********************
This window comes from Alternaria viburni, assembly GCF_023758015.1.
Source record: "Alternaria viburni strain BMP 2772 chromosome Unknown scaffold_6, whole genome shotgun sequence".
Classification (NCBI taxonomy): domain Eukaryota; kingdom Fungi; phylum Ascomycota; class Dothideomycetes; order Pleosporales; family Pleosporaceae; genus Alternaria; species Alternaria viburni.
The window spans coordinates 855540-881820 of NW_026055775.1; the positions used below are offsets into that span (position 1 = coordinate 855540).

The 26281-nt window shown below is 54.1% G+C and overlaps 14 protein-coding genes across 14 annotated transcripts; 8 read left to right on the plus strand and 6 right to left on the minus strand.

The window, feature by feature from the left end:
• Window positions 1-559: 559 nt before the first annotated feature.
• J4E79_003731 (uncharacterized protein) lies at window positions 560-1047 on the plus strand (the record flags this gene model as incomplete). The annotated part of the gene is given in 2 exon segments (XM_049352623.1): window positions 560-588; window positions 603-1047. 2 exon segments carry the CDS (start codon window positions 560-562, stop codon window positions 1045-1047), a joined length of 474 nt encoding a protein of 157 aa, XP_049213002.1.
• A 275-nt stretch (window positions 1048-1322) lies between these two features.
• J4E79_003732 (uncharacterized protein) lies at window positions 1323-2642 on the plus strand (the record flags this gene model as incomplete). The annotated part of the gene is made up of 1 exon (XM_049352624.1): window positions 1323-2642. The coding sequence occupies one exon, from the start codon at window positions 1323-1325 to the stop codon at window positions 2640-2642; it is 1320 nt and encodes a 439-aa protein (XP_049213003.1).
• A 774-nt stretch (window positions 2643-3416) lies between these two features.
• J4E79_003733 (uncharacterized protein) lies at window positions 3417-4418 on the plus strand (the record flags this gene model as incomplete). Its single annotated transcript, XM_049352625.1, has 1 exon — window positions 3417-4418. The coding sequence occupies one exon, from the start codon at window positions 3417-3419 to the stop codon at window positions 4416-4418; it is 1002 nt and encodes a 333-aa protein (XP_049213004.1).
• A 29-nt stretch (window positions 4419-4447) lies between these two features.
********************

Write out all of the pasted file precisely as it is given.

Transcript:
This window comes from Alternaria viburni, assembly GCF_023758015.1.
Source record: "Alternaria viburni strain BMP 2772 chromosome Unknown scaffold_6, whole genome shotgun sequence".
Classification (NCBI taxonomy): domain Eukaryota; kingdom Fungi; phylum Ascomycota; class Dothideomycetes; order Pleosporales; family Pleosporaceae; genus Alternaria; species Alternaria viburni.
The window spans coordinates 855540-881820 of NW_026055775.1; the positions used below are offsets into that span (position 1 = coordinate 855540).

The 26281-nt window shown below is 54.1% G+C and overlaps 14 protein-coding genes across 14 annotated transcripts; 8 read left to right on the plus strand and 6 right to left on the minus strand.

The window, feature by feature from the left end:
• Window positions 1-559: 559 nt before the first annotated feature.
• J4E79_003731 (uncharacterized protein) lies at window positions 560-1047 on the plus strand (the record flags this gene model as incomplete). The annotated part of the gene is given in 2 exon segments (XM_049352623.1): window positions 560-588; window positions 603-1047. 2 exon segments carry the CDS (start codon window positions 560-562, stop codon window positions 1045-1047), a joined length of 474 nt encoding a protein of 157 aa, XP_049213002.1.
• A 275-nt stretch (window positions 1048-1322) lies between these two features.
• J4E79_003732 (uncharacterized protein) lies at window positions 1323-2642 on the plus strand (the record flags this gene model as incomplete). The annotated part of the gene is made up of 1 exon (XM_049352624.1): window positions 1323-2642. The coding sequence occupies one exon, from the start codon at window positions 1323-1325 to the stop codon at window positions 2640-2642; it is 1320 nt and encodes a 439-aa protein (XP_049213003.1).
• A 774-nt stretch (window positions 2643-3416) lies between these two features.
• J4E79_003733 (uncharacterized protein) lies at window positions 3417-4418 on the plus strand (the record flags this gene model as incomplete). Its single annotated transcript, XM_049352625.1, has 1 exon — window positions 3417-4418. The coding sequence occupies one exon, from the start codon at window positions 3417-3419 to the stop codon at window positions 4416-4418; it is 1002 nt and encodes a 333-aa protein (XP_049213004.1).
• A 29-nt stretch (window positions 4419-4447) lies between these two features.